My brigade commanders performed their duties with zeal and ability during all these operations. Brigadier-General Hayes, First Brigade, was captured as described above, whilst in the faithful and vigilant discharge of his duties. Colonel Dushane has ever been gallant and zealous, and hi is a serious loss to the service. Colonel Hofmann, since serving in my command, has shown himself an able soldier. Colonel Fred. Winthrop, Fifth New York Veteran Volunteers, succeeded General Hayes in the battle of the 19th, and, as is always the case with him, acquitted himself in the most gallant manner. Colonel Graham, Purnell Legion, Maryland Volunteers, shows that the Second Brigade has fallen into competent had. Captain A. P. Martin, Third Massachusetts Battery, chief of artillery of the division, performed the functions of his office with his accustomed ability. Captain Hart, Fifteenth New York Independent Battery, and Lieutenant Van Reed, Battery D, Fifth U. S. Artillery, served their batteries with distinction on the 21st, the principal service being on that day. Lieutenant Walcott, Third Massachusetts Battery, and Lieutenant Rogers, Battery B, First New York Artillery, on the 18th and 21sth served their batteries gallantly.
My thanks are cordially given to the officers serving on my staff during these engagements. I name them in the order of their rank. Captain R. F. O’Beirne, Fourteenth Infantry, assistant provost-marshal, wounded on the 19th instant. Captain Carswell McClellan, General Culter’s staff, offered me his assistance on the 19th instant, which was gladly accepted, and was very efficient. He was, unfortunately, captured after dark while visiting the pickets on the Vaughan road. Lieutenant George L. Choisy, Fourteenth Infantry, aide-de-camp, acting assistant
adjutant-general, displayed his usual gallantry. Lieutenant C. McKibbin, Fourteenth Infantry, temporarily serving on my staff, was severely wounded. Lieutenant M. H. Stacey, battalion quartermaster, Twelfth Infantry, were diligent and prompt in conveying orders and information.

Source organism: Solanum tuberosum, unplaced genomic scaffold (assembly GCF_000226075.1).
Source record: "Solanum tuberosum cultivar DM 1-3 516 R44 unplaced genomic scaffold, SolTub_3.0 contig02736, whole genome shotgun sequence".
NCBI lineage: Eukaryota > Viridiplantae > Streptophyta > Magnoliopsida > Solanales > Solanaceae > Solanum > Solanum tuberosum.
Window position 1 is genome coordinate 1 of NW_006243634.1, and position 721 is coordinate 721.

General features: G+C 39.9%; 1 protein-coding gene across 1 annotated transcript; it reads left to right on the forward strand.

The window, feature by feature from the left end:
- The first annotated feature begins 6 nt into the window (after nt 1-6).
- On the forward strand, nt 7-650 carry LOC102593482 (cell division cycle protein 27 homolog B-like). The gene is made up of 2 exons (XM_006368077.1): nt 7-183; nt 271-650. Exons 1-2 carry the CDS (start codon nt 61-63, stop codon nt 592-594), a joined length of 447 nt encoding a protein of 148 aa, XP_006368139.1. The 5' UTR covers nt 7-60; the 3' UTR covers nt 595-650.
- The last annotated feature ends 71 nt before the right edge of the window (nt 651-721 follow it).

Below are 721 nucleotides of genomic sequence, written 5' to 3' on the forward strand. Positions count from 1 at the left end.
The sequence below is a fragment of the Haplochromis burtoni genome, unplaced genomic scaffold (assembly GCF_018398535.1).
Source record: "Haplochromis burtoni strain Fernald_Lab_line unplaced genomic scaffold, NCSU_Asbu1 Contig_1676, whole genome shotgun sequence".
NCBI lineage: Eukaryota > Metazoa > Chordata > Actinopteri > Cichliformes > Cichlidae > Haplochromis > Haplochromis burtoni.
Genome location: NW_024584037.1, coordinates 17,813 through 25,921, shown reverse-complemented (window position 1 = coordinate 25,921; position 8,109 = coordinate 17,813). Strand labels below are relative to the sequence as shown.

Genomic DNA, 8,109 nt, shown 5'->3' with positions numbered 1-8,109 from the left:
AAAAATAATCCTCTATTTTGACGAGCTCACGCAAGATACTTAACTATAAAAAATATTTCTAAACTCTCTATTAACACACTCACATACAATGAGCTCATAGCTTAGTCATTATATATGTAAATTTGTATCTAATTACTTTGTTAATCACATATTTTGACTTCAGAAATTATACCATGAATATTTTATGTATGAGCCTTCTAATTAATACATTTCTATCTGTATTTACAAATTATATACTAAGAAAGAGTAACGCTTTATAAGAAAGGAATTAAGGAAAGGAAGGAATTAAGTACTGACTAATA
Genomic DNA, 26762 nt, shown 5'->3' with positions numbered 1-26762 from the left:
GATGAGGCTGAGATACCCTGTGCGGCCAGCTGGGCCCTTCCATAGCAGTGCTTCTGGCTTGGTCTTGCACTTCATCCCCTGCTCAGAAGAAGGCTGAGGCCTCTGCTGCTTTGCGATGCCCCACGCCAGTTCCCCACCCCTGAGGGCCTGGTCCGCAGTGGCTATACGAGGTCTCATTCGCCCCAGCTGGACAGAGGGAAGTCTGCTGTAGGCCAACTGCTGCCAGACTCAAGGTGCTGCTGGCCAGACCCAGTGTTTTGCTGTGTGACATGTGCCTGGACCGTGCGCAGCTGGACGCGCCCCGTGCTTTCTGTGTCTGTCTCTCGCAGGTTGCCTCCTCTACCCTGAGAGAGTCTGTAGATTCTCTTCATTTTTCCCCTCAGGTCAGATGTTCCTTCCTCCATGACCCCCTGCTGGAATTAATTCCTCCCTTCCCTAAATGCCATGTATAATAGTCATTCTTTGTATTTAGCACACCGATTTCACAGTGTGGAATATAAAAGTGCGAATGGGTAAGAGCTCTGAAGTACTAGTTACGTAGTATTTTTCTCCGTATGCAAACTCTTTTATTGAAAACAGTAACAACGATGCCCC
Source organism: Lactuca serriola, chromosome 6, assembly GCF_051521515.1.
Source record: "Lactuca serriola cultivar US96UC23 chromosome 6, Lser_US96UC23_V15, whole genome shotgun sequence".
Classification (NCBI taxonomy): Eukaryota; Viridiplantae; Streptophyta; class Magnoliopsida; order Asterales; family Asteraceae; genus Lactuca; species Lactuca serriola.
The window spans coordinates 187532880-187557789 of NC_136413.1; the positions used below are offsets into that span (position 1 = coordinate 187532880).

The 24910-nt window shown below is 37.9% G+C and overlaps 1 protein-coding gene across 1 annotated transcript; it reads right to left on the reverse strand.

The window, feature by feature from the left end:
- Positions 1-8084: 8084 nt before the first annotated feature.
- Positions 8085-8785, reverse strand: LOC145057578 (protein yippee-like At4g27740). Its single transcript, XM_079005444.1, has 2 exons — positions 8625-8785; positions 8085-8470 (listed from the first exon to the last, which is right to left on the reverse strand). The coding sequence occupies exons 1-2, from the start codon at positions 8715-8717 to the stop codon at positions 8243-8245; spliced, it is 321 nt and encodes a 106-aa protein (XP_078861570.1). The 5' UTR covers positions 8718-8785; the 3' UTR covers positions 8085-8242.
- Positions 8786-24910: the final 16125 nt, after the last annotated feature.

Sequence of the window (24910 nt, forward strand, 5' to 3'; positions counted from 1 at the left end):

I respectfully refer to the report of brigade and regimental commanders for greater details of the conduct of their commands. Those reports with the nominal of casualties will be forwarded as soon as completed.
I am, colonel, very respectfully, your obedient servant,
R. B. AYRES,
Brigadier-General, Commanding Second Division, Fifth Army Corps.
Lieutenant Colonel FRED. T.. LOCKE,
Assistant Adjutant-General, Headquarters Fifth Army Corps.
HEADQUARTERS SECOND DIVISION, FIFTH ARMY CORPS,
January 28, 1865.
COLONEL: I have the honor to report that my command broke camp early on the morning of the 7th ultimo, the Second Brigade being detached to escort the corps trains, and the other two brigades immediately moving down the Jerusalem plank road toward Sussex Court-House, reaching the Nottoway River in the evening, and bivouacking until 3 a. m. of the 8th near its bank. At this time the Second Brigade reported to me, and my whole command crossed the river and pushed rapidly on, via Sussex Court-House, to within a mile of the Weldon railroad. Halted for several hours. Advanced at 6 p. m. to the railroad, striking it near a bridge over the Nottoway (at this time in ruins by the operations of the cavalry), and, finding no enemy upon the opposite bank, immediately began to destroy the railroad, working until midnight. On the 9th resumed work, continuing until evening, crossing Three-Mile Creek, destroying about 1,000 yards beyond. In all, the division destroyed about seven miles and a half of track. The 10th, 11th, and 12th were spent in a trying march home, arriving in camp about 3 p. m. I have already forwarded a list of casualties.
Very respectfully, your obedient servant,
R. B. AYRES,
Brevet Major-General, Commanding Division.
Byt. Colonel FRED. T. LOCKE,
Assistant Adjutant-General, Fifth Army Corps.
- The War of the Rebellion: A Compilation of the Official Records of the Union and Confederate Armies, Volume XLII, Part 1 (Serial Number 87), pages 471-473 ↩